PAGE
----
In December of last year, Phillip Bump wrote an article for The Atlantic that examined the Christmas Eve workload of the jolly old elf. Using data from the CIA, Bump focused his article on Santa’s deliveries to the world’s 526,000,000 Christian kids 14 years of age and younger.
Bump determined that Santa would need to “deliver presents to almost 22 million kids an hour, every hour, on the night before Christmas. That’s about 365,000 kids a minute; about 6,100 a second.” In the spirit of Christmas and in child-like faith, Bump concluded this is “Totally doable,” and later in the article he said: “If anyone ever desired sainthood, it is Nick.”
The anticipation of Christmas is hard to contain when you’re a child. I can remember how quickly I hurried home after school, so I could watch Santa’s Workshop on a black and white TV. The days from Thanksgiving to Christmas passed by with the agonizing speed of a turtle.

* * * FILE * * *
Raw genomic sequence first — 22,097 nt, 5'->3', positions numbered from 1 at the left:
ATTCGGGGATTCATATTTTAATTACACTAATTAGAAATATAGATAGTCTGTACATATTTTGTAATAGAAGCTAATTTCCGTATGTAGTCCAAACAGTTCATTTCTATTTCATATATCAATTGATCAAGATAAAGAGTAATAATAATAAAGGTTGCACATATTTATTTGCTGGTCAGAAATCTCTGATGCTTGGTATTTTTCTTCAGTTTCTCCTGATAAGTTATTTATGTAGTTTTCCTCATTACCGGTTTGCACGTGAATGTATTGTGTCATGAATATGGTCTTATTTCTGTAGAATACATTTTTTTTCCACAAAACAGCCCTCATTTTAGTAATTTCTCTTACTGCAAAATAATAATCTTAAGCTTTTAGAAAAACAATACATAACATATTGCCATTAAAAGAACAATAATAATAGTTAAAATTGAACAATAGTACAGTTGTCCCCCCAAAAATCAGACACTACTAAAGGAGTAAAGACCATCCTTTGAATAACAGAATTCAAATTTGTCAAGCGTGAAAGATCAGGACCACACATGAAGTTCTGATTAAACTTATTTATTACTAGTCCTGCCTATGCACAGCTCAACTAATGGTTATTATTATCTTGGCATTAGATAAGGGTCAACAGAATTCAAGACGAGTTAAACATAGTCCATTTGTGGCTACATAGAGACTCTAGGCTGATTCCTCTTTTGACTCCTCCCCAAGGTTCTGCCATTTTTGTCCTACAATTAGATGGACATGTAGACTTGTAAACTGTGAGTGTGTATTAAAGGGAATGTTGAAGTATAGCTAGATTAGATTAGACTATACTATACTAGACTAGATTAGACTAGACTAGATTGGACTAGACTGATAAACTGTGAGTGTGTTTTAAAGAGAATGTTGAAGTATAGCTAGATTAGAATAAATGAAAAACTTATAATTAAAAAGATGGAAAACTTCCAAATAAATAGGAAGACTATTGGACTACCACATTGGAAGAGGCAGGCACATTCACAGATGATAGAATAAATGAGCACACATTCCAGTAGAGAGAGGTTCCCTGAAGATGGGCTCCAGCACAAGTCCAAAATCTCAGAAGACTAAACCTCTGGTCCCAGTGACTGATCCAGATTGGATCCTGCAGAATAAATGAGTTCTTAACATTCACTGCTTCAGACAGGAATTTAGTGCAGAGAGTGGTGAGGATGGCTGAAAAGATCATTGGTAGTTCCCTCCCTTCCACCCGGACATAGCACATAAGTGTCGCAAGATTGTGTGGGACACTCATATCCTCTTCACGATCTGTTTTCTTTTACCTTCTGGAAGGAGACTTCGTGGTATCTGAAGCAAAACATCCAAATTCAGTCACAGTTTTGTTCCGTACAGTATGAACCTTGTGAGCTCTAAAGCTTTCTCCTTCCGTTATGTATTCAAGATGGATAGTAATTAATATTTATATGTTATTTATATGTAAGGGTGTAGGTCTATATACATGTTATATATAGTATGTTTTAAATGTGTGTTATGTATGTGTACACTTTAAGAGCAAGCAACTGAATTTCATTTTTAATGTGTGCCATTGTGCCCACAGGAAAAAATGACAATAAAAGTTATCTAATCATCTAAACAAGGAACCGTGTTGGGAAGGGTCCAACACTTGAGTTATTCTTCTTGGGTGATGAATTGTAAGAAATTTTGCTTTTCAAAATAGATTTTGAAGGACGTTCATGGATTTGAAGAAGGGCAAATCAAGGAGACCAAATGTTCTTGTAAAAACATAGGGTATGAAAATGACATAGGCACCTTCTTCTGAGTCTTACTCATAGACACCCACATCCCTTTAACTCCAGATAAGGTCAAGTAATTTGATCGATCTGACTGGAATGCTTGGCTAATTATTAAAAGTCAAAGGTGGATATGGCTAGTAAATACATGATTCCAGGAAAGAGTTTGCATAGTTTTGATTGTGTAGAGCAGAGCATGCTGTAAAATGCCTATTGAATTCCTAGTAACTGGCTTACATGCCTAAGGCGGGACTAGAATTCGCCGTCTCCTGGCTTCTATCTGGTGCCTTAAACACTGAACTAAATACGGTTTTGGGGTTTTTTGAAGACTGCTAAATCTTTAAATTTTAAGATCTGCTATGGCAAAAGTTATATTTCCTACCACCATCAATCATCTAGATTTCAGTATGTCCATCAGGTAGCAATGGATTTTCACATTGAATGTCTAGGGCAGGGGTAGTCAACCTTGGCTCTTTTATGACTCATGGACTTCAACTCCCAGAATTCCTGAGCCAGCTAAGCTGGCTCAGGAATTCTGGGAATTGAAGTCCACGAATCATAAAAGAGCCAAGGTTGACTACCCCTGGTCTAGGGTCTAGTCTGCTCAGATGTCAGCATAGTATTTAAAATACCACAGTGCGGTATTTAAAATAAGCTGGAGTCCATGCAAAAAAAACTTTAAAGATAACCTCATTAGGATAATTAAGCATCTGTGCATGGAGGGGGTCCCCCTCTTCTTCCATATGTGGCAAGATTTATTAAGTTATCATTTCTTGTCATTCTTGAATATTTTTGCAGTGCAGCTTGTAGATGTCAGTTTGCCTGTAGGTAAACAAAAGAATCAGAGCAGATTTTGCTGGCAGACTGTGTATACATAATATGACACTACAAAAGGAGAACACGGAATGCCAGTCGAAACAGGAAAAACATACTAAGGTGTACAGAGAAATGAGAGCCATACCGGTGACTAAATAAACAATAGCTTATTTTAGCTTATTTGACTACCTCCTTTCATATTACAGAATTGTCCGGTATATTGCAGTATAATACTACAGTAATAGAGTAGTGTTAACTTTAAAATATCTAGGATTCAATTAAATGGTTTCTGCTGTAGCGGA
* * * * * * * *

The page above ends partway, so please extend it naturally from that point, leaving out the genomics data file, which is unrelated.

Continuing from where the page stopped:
As a child, I thought Christmas would never come; and, truthfully, I gave very little thought to its significance. The desire that I had for the brightly wrapped gifts carefully placed beneath the bright lights and icicles hanging on the Christmas tree, had little to do with the Christ of Christmas.
So, what is Christmas. It certainly isn’t big box stores opening on Thanksgiving Day to celebrate the birth and arrival of frenzied shopping. Christmas is the birth of Hope. It is a time to step away from the hustle and bustle of the mobs and the malls to find a moment of solitude to reflect on what God has done for us.
Christmas is that day long ago when Jesus stepped down from the glories of heaven to be born in a lowly manger; to live a sinless life; to die the death of the cross; to rise again on the third day; and to return to heaven to intercede on our behalf.
The Apostle Paul summarized the life of Christ, when he wrote: Beyond all question, the mystery from which true godliness springs is great: Jesus appeared in the flesh, was vindicated by the Spirit, was seen by angels, was preached among the nations, was believed on in the world, was taken up in glory ( I Timothy 3:16).